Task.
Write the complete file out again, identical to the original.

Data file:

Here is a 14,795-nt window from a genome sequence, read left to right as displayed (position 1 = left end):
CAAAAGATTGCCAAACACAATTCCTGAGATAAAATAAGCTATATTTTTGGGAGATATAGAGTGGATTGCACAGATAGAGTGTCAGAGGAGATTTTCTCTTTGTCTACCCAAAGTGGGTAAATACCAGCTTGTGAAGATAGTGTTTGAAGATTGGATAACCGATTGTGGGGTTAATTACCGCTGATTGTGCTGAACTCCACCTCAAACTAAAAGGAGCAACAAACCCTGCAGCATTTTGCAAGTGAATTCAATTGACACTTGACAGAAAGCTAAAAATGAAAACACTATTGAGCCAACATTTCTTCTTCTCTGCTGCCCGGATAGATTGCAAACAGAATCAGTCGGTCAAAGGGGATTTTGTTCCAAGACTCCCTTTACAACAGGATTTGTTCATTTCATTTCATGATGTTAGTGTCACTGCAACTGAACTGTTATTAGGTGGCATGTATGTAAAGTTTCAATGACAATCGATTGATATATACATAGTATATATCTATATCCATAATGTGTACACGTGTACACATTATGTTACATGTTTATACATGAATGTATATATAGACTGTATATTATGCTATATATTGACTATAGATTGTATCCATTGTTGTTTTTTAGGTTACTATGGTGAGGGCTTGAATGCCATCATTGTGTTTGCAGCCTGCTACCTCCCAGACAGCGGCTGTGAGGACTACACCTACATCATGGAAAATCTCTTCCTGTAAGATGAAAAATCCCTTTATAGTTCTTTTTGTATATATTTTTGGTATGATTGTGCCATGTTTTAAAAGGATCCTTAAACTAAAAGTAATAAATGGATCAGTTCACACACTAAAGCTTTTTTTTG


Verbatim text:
Here is a 14,795-nt window from a genome sequence, read left to right as displayed (position 1 = left end):
CAAAAGATTGCCAAACACAATTCCTGAGATAAAATAAGCTATATTTTTGGGAGATATAGAGTGGATTGCACAGATAGAGTGTCAGAGGAGATTTTCTCTTTGTCTACCCAAAGTGGGTAAATACCAGCTTGTGAAGATAGTGTTTGAAGATTGGATAACCGATTGTGGGGTTAATTACCGCTGATTGTGCTGAACTCCACCTCAAACTAAAAGGAGCAACAAACCCTGCAGCATTTTGCAAGTGAATTCAATTGACACTTGACAGAAAGCTAAAAATGAAAACACTATTGAGCCAACATTTCTTCTTCTCTGCTGCCCGGATAGATTGCAAACAGAATCAGTCGGTCAAAGGGGATTTTGTTCCAAGACTCCCTTTACAACAGGATTTGTTCATTTCATTTCATGATGTTAGTGTCACTGCAACTGAACTGTTATTAGGTGGCATGTATGTAAAGTTTCAATGACAATCGATTGATATATACATAGTATATATCTATATCCATAATGTGTACACGTGTACACATTATGTTACATGTTTATACATGAATGTATATATAGACTGTATATTATGCTATATATTGACTATAGATTGTATCCATTGTTGTTTTTTAGGTTACTATGGTGAGGGCTTGAATGCCATCATTGTGTTTGCAGCCTGCTACCTCCCAGACAGCGGCTGTGAGGACTACACCTACATCATGGAAAATCTCTTCCTGTAAGATGAAAAATCCCTTTATAGTTCTTTTTGTATATATTTTTGGTATGATTGTGCCATGTTTTAAAAGGATCCTTAAACTAAAAGTAATAAATGGATCAGTTCACACACTAAAGCTTTTTTTTG